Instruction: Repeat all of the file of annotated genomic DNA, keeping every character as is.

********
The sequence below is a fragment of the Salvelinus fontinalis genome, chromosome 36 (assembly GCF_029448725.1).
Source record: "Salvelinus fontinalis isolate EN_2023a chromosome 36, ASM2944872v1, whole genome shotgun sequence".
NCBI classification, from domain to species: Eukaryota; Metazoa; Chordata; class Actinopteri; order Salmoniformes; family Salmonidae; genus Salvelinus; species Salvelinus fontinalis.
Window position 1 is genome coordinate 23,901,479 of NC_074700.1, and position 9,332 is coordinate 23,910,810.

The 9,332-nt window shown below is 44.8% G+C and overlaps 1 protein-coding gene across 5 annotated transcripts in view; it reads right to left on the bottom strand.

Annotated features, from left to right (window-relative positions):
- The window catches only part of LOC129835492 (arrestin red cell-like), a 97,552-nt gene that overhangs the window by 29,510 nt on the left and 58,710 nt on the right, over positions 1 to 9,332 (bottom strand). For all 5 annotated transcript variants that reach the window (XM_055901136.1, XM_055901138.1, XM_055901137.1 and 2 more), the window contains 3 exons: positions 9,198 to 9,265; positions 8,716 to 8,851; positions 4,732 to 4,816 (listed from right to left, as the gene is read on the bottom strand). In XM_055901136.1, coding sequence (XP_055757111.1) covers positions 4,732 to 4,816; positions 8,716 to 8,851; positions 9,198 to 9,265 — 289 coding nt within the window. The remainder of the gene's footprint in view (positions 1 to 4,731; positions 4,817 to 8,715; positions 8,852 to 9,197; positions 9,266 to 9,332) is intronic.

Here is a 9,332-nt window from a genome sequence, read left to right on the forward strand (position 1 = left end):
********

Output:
The sequence below is a fragment of the Salvelinus fontinalis genome, chromosome 36 (assembly GCF_029448725.1).
Source record: "Salvelinus fontinalis isolate EN_2023a chromosome 36, ASM2944872v1, whole genome shotgun sequence".
NCBI classification, from domain to species: Eukaryota; Metazoa; Chordata; class Actinopteri; order Salmoniformes; family Salmonidae; genus Salvelinus; species Salvelinus fontinalis.
Window position 1 is genome coordinate 23,901,479 of NC_074700.1, and position 9,332 is coordinate 23,910,810.

The 9,332-nt window shown below is 44.8% G+C and overlaps 1 protein-coding gene across 5 annotated transcripts in view; it reads right to left on the bottom strand.

Annotated features, from left to right (window-relative positions):
- The window catches only part of LOC129835492 (arrestin red cell-like), a 97,552-nt gene that overhangs the window by 29,510 nt on the left and 58,710 nt on the right, over positions 1 to 9,332 (bottom strand). For all 5 annotated transcript variants that reach the window (XM_055901136.1, XM_055901138.1, XM_055901137.1 and 2 more), the window contains 3 exons: positions 9,198 to 9,265; positions 8,716 to 8,851; positions 4,732 to 4,816 (listed from right to left, as the gene is read on the bottom strand). In XM_055901136.1, coding sequence (XP_055757111.1) covers positions 4,732 to 4,816; positions 8,716 to 8,851; positions 9,198 to 9,265 — 289 coding nt within the window. The remainder of the gene's footprint in view (positions 1 to 4,731; positions 4,817 to 8,715; positions 8,852 to 9,197; positions 9,266 to 9,332) is intronic.

Here is a 9,332-nt window from a genome sequence, read left to right on the forward strand (position 1 = left end):